Republican presidential candidate former Massachusetts Gov. Mitt Romney greets former New Hampshire Governor John Sununu (R) outside the New Hampshire Statehouse after filing the necessary paperwork to be on the New Hampshire primary ballot October 24, 2011 at in Concord, New Hampshire. (Photo by Darren McCollester/Getty Images)

WASHINGTON (AP) — Republican presidential challenger Mitt Romney is trying to blunt questions about his record as a businessman who has kept part of his vast fortune in overseas accounts. And President Barack Obama is looking to use the issue to raise more money for a November election that will be the most expensive, and one of the most closely-contested, in history.

The top issue among voters remains the struggling economy and 8.2 percent unemployment, but Obama has managed through recent attacks on Romney’s business record to distract him from his message. Romney wants to focus on Obama’s economic policies — that Republicans say have failed.

Obama is in Texas on Tuesday, hoping to raise at least $4 million from gay, Latino and big-dollar donors. Romney is campaigning in Pennsylvania, one of the 10 or so states that likely will determine the outcome of the election. Florida is another, and the Obama campaign said Tuesday that the president would make a two-day campaign swing there Thursday and Friday.

Romney supporter and former New Hampshire governor John H. Sununu had to explain himself Tuesday when he criticized Obama’s economic policies and said the president needed to “learn how to be an American” on a conference call with reporters organized by Romney’s campaign. Later in the call, he was asked to clarify his comments. “The president has to learn the American formula for creating business,” Sununu said.

The comments evoked the claims of the so-called birther movement, which accuses Obama of not being a natural-born U.S. citizen, and therefore being ineligible to be president — claims that have been repeatedly debunked.

In Texas, Obama faces a state that has not voted Democratic in a presidential contest since 1976. But Texas ranks among the states with the largest concentrations of wealth, along with New York, California, Florida and Illinois.

The Obama camp also was airing an ad taking issue with Romney’s decision to release only two years of his personal tax returns. The ad questions whether Romney has avoided paying his share of taxes in certain years.

Romney has released his 2010 tax return and has said he will release his 2011 return. He has said he will not release other returns, breaking with the custom of past candidates dating to his father, George Romney. He set the standard a generation ago by releasing tax returns for 12 years.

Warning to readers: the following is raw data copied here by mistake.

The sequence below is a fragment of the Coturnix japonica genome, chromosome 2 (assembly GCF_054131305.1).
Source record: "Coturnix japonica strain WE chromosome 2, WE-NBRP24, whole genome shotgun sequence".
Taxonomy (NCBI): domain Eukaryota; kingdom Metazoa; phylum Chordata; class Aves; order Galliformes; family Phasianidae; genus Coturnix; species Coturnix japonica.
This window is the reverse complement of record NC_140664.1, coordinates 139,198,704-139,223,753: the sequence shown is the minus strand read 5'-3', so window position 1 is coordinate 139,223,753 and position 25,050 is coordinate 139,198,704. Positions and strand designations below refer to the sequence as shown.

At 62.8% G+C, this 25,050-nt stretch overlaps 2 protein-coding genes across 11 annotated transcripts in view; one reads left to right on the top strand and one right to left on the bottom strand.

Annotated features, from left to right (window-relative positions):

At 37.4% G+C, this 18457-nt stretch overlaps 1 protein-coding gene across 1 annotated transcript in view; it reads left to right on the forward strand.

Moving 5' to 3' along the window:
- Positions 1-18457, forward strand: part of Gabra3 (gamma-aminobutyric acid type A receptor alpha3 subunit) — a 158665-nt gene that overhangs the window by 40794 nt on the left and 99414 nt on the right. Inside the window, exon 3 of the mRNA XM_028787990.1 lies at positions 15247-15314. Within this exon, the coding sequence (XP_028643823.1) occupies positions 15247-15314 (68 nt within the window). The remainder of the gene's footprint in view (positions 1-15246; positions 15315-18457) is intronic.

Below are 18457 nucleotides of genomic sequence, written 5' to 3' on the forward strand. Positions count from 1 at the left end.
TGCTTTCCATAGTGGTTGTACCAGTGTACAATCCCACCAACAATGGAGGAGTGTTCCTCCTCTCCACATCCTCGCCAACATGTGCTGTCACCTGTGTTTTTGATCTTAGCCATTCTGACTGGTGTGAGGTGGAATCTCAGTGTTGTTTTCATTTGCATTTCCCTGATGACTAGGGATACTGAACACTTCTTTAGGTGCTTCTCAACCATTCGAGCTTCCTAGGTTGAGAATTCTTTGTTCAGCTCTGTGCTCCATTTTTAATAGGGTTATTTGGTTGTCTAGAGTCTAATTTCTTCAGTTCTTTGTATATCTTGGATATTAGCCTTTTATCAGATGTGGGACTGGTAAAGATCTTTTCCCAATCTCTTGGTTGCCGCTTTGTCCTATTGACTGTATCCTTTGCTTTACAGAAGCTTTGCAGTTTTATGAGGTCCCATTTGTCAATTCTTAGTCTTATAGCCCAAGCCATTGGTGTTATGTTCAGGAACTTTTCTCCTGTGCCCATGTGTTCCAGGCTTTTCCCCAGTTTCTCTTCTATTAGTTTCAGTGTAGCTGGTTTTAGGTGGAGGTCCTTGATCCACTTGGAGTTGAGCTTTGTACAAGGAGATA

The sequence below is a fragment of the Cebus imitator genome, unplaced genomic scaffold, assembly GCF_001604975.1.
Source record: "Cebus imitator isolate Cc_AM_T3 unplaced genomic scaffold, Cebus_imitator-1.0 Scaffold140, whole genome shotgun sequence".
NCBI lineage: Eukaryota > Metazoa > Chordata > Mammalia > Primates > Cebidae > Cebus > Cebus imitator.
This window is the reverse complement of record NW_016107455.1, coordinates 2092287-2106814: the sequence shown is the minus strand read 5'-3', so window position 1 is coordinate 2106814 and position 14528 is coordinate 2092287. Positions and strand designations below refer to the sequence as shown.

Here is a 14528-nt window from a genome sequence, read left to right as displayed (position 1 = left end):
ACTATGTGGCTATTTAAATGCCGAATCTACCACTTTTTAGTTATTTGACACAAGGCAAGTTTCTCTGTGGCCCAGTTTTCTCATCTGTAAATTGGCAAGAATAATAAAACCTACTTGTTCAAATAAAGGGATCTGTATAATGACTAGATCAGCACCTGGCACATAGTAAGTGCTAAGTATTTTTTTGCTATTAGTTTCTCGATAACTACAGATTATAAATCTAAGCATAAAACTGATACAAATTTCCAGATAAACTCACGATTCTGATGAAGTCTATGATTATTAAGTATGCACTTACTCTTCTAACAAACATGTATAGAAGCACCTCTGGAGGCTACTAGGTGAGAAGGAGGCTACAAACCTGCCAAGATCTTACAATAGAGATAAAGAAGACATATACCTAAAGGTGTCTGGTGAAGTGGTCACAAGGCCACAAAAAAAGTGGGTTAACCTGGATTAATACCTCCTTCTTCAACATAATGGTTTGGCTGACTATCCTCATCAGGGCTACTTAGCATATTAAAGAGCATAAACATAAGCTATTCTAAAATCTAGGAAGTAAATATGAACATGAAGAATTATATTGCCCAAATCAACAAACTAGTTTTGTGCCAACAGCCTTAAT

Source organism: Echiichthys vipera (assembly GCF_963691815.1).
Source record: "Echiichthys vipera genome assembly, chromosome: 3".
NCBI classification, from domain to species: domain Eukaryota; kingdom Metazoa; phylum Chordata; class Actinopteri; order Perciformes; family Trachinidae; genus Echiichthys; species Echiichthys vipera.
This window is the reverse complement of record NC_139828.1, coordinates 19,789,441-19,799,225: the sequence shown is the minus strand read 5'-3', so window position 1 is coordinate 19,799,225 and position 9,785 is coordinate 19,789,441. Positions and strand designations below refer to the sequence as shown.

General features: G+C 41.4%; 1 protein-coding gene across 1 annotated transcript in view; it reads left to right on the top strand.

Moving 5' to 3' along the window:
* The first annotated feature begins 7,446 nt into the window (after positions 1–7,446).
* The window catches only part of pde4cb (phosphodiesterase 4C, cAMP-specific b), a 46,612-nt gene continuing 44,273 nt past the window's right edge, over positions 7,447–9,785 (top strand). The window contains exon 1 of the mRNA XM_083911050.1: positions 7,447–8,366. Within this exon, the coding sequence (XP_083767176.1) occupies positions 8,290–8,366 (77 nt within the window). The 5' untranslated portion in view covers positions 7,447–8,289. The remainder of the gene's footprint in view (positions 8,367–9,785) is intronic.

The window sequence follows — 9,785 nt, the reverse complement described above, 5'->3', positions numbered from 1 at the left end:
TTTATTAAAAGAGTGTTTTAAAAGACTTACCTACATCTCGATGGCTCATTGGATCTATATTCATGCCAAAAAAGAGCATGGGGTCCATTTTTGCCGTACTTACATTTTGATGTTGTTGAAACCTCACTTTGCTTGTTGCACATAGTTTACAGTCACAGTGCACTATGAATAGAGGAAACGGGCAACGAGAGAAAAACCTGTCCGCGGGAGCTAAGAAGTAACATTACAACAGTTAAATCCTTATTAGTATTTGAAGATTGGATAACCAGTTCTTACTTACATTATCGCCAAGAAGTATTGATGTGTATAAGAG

The Obama ad was running for one day only, a sign it was designed to drive media coverage.

The Obama campaign has hammered at Romney’s business record, especially discrepancies over when he departed as chief of the private equity firm Bain Capital that he co-founded in the 1980s. Romney says his business record is his chief qualification to be president, and it is the source of his vast fortune, estimated at a quarter of a billion dollars.

Meanwhile, a top Romney aide floated the possibility Monday that the candidate may name his vice presidential selection by week’s end, raising the level of intrigue around what may be Romney’s most significant decision before Election Day. But the timing was not certain.

Romney senior adviser Eric Fehrnstrom later downplayed the remark, suggesting the decision could come any time between now and the Republican National Convention at the end of August.

Obama continues to try to undermine public support in Romney’s business credentials and trustworthiness. In an interview, Obama defended his targeting of Romney and Bain, saying the public should know if some companies taken over by Bain at any time sent jobs overseas.

“That is hardly a personal attack. That goes to the rationale for his candidacy,” Obama said in an interview with WEWS-TV in Cleveland that aired Tuesday morning.

Romney has said he left Bain in early 1999, shortly before it invested in companies that were pioneers of job outsourcing. Romney says he played no role in those transactions and decisions.

Two years later, however, Bain was still filing disclosure documents with the Securities and Exchange Commission that named Romney as the firm’s CEO, president, sole shareholder and “the controlling person.” At least one document in early 2001 said Romney’s “principal occupation” was as Bain’s managing director.

Bain says it took some time for disclosure forms to catch up with management changes at the firm. Romney says he was working full-time on the 2002 Salt Lake City Winter Olympic Games starting in early 1999.

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Associated Press writers Jim Kuhnhenn, Steve Peoples and Charles Babington contributed to this report.

 

Copyright 2012 The Associated Press.